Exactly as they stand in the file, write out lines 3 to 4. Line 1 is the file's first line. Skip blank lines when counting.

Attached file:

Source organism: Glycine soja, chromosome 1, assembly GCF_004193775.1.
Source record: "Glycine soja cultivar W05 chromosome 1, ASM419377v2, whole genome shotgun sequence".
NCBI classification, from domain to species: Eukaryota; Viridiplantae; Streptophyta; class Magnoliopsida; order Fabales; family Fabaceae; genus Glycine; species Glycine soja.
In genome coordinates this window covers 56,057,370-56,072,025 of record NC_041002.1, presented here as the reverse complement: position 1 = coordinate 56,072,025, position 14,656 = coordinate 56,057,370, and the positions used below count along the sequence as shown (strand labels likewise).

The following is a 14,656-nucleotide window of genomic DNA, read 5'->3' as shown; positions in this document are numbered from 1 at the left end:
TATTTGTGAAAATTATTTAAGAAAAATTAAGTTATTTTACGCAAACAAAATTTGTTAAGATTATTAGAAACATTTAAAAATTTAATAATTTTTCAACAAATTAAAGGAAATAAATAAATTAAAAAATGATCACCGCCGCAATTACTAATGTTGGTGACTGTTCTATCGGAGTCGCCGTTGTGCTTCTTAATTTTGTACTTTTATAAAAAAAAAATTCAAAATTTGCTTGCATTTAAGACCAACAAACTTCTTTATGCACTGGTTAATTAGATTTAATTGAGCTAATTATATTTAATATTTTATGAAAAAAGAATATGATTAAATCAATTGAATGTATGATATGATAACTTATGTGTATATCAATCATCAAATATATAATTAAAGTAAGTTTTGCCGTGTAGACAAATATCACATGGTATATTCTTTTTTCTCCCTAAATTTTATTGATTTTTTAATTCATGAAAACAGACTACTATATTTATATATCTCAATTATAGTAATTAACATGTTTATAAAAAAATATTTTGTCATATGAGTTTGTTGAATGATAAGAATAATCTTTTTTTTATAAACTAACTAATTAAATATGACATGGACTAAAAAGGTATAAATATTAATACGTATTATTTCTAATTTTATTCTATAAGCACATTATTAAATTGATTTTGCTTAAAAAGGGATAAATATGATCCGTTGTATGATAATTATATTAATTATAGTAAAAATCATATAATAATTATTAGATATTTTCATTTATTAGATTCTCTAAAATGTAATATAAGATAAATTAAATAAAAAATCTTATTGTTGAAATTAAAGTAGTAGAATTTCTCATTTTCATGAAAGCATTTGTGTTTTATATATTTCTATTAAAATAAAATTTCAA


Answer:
NCBI classification, from domain to species: Eukaryota; Viridiplantae; Streptophyta; class Magnoliopsida; order Fabales; family Fabaceae; genus Glycine; species Glycine soja.
In genome coordinates this window covers 56,057,370-56,072,025 of record NC_041002.1, presented here as the reverse complement: position 1 = coordinate 56,072,025, position 14,656 = coordinate 56,057,370, and the positions used below count along the sequence as shown (strand labels likewise).